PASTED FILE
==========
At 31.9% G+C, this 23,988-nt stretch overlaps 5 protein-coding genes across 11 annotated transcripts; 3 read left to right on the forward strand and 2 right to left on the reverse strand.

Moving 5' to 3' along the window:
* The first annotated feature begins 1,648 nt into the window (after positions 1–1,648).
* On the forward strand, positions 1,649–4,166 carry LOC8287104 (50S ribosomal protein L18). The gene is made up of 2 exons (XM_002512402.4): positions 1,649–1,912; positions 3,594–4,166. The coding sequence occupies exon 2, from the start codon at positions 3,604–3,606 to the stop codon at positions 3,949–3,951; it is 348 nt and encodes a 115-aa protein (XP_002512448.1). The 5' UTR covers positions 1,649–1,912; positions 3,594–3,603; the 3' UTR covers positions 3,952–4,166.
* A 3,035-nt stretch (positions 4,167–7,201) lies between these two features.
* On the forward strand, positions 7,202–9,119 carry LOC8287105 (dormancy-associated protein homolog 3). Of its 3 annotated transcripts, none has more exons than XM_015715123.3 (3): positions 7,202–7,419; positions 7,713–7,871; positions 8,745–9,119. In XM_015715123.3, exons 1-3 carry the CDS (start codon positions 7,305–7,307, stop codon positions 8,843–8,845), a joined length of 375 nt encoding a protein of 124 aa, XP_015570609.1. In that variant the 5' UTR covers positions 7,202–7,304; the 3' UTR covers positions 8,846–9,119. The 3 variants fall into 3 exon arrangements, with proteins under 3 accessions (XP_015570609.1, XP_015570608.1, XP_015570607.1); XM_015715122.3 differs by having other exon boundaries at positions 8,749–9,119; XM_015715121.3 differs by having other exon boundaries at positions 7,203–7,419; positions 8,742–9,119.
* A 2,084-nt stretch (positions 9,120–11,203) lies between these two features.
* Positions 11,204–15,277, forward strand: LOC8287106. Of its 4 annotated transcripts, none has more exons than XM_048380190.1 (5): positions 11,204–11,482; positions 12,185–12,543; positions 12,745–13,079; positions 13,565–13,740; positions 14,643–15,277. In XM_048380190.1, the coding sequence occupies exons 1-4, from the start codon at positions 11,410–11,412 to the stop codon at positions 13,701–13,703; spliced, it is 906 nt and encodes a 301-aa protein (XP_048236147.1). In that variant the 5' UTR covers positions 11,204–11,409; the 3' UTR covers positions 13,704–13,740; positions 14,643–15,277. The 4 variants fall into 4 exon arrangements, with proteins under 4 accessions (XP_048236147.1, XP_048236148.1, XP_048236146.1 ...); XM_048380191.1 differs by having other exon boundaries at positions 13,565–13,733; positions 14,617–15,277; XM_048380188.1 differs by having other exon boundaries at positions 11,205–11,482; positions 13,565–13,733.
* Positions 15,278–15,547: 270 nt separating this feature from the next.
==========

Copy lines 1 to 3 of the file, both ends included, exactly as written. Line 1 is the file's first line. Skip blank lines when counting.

At 31.9% G+C, this 23,988-nt stretch overlaps 5 protein-coding genes across 11 annotated transcripts; 3 read left to right on the forward strand and 2 right to left on the reverse strand.

Moving 5' to 3' along the window:
* The first annotated feature begins 1,648 nt into the window (after positions 1–1,648).